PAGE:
In the past, the Road had always seemed intriguing and exciting. Yet, at age 73, having spent most of the last decade pretty close to hOMe, the notion of launching forth on a journey that would involve about 5,000 miles of travel by train and automobile, weeks and weeks of sleeping in strange beds, days upon days of having to figure out where to go and what to do, brought on some serious heebie-jeebies. After living a fairly structured, disciplined life, the Unknown seemed daunting.
A Rude Awakening
After a few weeks on the Road, even with the joy of spending time with Migdalia immersed the unimaginable beauty of White Sands and Petrified Forest National Monuments and the incomparable grandeur of the Grand Canyon, it wasn't the Unknown that managed to lay me low. The hardest thing I was to encounter along the way was myself. I became increasingly unhinged, experiencing many moments of feeling stressed, anxious, frustrated, and unhappy. Then, one morning, I left an encounter with Migdalia seething, angrier than I had been in years! Yikes! I had reincarnated as my previous self, adrift in the dysfunctional patterns of my working class male conditioning. That caught my attention.
It was time to sit and review what had happened:
After the initial 20+ hour train ride and five days visiting my son's family where the early rising of twin toddlers made my extended morning practice impractical, Migdalia and I had launched off on another 20+ hour train ride to Alburquerque. Then, "on vacation," we had filled most days with the usual activities of the contemporary American turista. Covering the vast distances involved in the Southwestern US, I had spent hours and hours behind the wheel some days, and, most days, we spent hours sightseeing, shopping, eating out in restaurants, then returning to a motel room where televised entertainment, movies, and sports dominated our late evenings.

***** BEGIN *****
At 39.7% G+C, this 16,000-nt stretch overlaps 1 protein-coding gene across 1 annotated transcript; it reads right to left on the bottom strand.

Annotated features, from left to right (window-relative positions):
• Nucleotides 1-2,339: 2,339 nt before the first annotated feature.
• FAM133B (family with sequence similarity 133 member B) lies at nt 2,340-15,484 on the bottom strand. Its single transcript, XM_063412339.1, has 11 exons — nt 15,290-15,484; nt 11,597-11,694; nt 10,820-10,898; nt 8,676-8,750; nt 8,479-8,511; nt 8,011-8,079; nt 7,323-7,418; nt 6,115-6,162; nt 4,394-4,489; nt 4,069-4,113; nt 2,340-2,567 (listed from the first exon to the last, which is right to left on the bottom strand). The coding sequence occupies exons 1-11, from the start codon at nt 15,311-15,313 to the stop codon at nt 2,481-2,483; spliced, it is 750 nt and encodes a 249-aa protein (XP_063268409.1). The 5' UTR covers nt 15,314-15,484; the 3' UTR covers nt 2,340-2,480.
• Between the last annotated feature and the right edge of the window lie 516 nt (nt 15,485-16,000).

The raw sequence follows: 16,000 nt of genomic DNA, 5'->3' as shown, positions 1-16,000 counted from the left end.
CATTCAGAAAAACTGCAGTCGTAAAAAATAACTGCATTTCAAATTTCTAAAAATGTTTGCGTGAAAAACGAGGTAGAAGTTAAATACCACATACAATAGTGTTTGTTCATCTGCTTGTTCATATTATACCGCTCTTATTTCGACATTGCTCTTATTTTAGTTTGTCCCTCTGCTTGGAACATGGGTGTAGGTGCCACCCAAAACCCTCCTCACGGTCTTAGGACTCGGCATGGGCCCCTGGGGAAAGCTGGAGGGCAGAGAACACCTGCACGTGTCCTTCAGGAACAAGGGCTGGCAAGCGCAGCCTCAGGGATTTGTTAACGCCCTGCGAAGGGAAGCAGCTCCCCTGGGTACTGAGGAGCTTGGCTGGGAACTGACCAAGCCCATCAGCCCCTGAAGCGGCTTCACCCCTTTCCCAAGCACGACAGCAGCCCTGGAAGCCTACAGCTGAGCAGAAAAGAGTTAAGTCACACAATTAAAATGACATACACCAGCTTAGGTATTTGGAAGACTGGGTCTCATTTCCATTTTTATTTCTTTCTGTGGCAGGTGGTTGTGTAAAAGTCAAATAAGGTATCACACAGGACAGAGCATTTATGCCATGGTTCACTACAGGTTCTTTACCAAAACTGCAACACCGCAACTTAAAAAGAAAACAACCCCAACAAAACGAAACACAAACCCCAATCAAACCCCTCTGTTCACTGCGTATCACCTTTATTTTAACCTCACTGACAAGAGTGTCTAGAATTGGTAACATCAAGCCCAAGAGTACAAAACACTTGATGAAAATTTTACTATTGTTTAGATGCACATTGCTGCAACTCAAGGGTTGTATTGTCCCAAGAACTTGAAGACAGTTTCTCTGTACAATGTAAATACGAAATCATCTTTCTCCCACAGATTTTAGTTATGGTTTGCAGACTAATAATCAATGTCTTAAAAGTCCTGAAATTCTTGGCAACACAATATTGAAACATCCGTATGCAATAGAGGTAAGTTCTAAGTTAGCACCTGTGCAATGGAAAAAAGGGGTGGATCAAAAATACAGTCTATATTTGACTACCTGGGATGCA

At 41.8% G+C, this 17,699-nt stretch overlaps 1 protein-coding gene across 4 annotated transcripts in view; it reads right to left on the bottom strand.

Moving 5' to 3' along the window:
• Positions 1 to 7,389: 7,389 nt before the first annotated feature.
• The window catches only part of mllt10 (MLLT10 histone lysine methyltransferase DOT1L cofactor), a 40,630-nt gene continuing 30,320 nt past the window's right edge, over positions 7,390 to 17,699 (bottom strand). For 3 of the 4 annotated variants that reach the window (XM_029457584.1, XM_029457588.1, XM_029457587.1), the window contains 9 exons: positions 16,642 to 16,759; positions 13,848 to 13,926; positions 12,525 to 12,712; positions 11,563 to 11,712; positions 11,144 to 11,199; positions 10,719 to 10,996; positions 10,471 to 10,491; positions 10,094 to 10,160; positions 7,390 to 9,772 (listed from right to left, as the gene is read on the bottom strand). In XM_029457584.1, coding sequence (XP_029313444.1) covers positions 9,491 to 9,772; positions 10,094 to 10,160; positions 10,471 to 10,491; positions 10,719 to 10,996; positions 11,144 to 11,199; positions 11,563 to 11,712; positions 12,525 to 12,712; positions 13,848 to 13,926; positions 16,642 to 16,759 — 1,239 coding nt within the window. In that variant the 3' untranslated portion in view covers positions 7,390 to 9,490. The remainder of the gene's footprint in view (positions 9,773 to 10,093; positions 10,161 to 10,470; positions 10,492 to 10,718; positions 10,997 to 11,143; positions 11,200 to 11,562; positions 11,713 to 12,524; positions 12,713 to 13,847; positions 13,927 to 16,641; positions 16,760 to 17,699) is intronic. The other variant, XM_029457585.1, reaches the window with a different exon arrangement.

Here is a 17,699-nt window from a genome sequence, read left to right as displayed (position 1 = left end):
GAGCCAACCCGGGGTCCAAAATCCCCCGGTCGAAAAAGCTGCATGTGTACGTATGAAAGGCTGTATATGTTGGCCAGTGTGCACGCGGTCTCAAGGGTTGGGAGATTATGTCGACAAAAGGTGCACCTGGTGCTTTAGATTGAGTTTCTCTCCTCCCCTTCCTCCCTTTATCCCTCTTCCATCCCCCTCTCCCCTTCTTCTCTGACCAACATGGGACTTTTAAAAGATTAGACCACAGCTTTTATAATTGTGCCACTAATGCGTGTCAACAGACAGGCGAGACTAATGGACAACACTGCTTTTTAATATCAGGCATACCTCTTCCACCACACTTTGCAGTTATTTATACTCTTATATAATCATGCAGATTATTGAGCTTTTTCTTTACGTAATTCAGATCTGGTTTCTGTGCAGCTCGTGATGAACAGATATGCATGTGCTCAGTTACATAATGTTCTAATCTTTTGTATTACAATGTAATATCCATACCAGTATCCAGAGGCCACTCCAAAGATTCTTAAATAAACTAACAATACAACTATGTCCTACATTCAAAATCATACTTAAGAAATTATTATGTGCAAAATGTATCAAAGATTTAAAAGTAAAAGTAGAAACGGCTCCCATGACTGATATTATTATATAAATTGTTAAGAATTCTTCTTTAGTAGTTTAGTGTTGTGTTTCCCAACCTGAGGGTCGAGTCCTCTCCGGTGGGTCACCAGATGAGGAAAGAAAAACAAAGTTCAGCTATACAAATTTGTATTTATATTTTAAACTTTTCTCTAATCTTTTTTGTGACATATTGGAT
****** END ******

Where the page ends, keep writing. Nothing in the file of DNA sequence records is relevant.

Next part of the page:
Although I had initially made a point to get outside and meditate before Migdalia got up for a few mornings once we got to New Mexico, when the weather turned cold, my daily sitting practice became intermittent. Then
it disintegrated entirely for almost a week. Although I had taken several of my favorite Lojong commentaries with me, the books remained in my suitcase. Instead, I spent hours "researching" the various details of the local geography, geology, and culture on my cellphone.
To make matters worse, adrift in the patterns of a lifetime, I became increasingly withdrawn and unable to communicate with Migdalia that I was struggling and needed to have more silence and solitude in my life. Projecting my own mental self-absorption outward, it appeared to me that she became self-absorbed, needy, uncaring and unresponsive. Her addiction (not mine) to television and the cellphone began to vex me. Zounds.
At a certain point, I finally worked up a modicum of clarity and courage and asked for a "television-free" evening. She spaced out my request and turned the television on when I was in the shower -- and the stage was set for the drama that unfolded.
When I came out of the shower, I was appalled. But, of course, by then I was locked into my ancient "victim" pattern. I said nothing. I went to bed, pulled the covers over my head -- and fumed into a fitful sleep. Even though I did make a point to meditate first thing the next morning, it was too little, too late. The first words out of my mouth were surly and sarcastic. (I don't even remember what the "issue" was. ) Fortunately, I had the good sense to immediately go out for a walk -- and Migdalia, being her kind and insightful self was able to engage in a constructive conversation when I returned. Whew.